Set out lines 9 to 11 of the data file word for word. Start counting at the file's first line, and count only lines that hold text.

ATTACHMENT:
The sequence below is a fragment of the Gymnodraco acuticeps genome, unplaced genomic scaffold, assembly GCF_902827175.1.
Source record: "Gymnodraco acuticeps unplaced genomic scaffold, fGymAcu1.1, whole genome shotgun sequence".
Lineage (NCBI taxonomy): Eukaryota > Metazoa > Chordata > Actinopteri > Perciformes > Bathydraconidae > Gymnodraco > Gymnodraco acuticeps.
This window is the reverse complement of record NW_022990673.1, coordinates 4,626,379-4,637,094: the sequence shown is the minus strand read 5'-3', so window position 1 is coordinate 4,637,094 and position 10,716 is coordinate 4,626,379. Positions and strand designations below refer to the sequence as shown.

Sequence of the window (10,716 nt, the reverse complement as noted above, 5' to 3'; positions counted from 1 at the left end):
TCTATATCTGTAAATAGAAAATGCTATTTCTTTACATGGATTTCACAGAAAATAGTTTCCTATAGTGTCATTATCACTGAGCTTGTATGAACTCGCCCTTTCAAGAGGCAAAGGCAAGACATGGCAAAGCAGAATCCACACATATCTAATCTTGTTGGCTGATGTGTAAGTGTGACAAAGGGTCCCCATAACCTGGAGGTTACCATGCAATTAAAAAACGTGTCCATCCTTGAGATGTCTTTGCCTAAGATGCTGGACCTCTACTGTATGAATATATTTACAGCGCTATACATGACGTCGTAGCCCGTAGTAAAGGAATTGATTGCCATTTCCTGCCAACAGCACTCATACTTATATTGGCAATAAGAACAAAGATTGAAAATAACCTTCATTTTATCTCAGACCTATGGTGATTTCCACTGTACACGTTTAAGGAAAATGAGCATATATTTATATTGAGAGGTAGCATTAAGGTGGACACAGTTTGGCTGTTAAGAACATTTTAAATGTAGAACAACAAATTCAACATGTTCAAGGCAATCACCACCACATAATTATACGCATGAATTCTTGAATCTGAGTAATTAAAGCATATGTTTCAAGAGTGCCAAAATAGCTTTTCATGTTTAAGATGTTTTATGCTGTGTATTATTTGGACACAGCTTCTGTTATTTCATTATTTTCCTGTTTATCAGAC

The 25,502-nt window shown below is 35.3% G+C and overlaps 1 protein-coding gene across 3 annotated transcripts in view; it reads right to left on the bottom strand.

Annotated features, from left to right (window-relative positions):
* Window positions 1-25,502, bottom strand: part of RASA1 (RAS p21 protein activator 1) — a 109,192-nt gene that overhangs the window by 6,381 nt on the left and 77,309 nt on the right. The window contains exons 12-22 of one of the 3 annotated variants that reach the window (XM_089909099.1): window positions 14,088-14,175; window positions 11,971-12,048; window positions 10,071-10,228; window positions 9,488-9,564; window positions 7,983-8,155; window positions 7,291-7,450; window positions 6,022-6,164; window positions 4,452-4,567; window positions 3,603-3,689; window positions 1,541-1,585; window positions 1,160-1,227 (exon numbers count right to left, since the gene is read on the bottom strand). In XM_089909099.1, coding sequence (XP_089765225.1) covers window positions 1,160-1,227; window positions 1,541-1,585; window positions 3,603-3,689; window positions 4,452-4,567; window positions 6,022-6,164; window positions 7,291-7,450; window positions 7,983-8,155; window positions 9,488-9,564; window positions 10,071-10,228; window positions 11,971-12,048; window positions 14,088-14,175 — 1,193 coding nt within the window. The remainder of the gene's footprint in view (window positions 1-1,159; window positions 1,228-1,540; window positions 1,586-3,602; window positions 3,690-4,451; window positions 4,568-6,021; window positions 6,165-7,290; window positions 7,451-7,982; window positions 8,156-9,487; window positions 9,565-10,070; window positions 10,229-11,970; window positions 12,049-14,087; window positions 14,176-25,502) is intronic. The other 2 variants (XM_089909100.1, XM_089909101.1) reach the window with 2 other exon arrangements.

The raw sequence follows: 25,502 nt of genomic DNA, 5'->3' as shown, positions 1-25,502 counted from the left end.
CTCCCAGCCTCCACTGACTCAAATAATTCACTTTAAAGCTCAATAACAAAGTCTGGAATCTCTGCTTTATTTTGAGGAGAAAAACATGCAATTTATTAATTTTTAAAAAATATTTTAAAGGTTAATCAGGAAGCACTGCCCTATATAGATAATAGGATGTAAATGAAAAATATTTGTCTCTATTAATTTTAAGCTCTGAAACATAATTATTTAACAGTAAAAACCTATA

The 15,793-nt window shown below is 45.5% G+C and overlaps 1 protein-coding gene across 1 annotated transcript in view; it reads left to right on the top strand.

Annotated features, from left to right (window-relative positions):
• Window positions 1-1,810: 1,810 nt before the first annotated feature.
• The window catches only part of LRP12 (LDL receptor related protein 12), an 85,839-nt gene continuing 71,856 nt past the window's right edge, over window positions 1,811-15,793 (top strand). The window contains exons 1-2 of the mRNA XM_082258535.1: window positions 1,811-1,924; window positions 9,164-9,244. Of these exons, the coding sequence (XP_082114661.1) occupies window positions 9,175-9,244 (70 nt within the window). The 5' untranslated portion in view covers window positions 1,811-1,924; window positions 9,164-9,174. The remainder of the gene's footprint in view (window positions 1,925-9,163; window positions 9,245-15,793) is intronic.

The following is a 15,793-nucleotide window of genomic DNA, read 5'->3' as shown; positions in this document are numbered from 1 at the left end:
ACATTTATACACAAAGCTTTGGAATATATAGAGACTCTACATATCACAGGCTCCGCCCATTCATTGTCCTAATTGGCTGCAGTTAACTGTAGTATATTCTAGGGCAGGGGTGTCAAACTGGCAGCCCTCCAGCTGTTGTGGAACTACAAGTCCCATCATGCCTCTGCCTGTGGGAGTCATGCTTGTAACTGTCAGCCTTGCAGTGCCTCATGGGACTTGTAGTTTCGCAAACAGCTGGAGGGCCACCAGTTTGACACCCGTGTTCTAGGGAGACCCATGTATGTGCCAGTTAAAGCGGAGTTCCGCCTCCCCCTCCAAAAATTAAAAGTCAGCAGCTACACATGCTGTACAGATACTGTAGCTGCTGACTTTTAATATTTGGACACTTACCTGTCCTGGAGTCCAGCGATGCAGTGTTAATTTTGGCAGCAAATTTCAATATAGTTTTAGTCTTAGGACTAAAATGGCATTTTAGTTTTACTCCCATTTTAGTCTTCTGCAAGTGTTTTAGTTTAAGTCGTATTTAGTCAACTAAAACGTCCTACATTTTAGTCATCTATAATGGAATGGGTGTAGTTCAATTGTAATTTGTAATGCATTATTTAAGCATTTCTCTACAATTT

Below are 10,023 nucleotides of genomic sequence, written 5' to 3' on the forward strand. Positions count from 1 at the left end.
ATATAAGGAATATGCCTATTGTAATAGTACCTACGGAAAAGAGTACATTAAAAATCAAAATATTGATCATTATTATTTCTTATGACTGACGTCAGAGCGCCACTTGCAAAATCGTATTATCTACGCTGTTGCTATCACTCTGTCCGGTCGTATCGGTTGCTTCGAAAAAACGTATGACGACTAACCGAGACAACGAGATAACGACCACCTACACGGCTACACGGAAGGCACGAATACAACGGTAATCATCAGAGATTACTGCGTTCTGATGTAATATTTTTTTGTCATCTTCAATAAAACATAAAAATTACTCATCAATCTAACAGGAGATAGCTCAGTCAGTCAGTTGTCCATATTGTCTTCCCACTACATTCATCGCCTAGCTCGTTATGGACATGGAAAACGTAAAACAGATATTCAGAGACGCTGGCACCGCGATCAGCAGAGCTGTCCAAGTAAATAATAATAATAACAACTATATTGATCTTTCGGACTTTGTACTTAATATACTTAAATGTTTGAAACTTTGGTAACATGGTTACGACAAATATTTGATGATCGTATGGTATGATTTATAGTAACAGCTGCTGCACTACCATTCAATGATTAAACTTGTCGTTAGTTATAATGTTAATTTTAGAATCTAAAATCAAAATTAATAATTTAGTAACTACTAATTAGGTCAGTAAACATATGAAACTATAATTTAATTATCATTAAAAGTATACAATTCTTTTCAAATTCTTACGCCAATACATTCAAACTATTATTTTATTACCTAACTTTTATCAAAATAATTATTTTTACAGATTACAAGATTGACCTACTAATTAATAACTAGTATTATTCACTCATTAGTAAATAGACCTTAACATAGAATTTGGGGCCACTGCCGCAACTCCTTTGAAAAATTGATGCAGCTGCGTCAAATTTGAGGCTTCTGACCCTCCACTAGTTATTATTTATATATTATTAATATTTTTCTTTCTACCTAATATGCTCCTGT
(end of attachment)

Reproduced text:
* Window positions 1-25,502, bottom strand: part of RASA1 (RAS p21 protein activator 1) — a 109,192-nt gene that overhangs the window by 6,381 nt on the left and 77,309 nt on the right. The window contains exons 12-22 of one of the 3 annotated variants that reach the window (XM_089909099.1): window positions 14,088-14,175; window positions 11,971-12,048; window positions 10,071-10,228; window positions 9,488-9,564; window positions 7,983-8,155; window positions 7,291-7,450; window positions 6,022-6,164; window positions 4,452-4,567; window positions 3,603-3,689; window positions 1,541-1,585; window positions 1,160-1,227 (exon numbers count right to left, since the gene is read on the bottom strand). In XM_089909099.1, coding sequence (XP_089765225.1) covers window positions 1,160-1,227; window positions 1,541-1,585; window positions 3,603-3,689; window positions 4,452-4,567; window positions 6,022-6,164; window positions 7,291-7,450; window positions 7,983-8,155; window positions 9,488-9,564; window positions 10,071-10,228; window positions 11,971-12,048; window positions 14,088-14,175 — 1,193 coding nt within the window. The remainder of the gene's footprint in view (window positions 1-1,159; window positions 1,228-1,540; window positions 1,586-3,602; window positions 3,690-4,451; window positions 4,568-6,021; window positions 6,165-7,290; window positions 7,451-7,982; window positions 8,156-9,487; window positions 9,565-10,070; window positions 10,229-11,970; window positions 12,049-14,087; window positions 14,176-25,502) is intronic. The other 2 variants (XM_089909100.1, XM_089909101.1) reach the window with 2 other exon arrangements.

The raw sequence follows: 25,502 nt of genomic DNA, 5'->3' as shown, positions 1-25,502 counted from the left end.
CTCCCAGCCTCCACTGACTCAAATAATTCACTTTAAAGCTCAATAACAAAGTCTGGAATCTCTGCTTTATTTTGAGGAGAAAAACATGCAATTTATTAATTTTTAAAAAATATTTTAAAGGTTAATCAGGAAGCACTGCCCTATATAGATAATAGGATGTAAATGAAAAATATTTGTCTCTATTAATTTTAAGCTCTGAAACATAATTATTTAACAGTAAAAACCTATA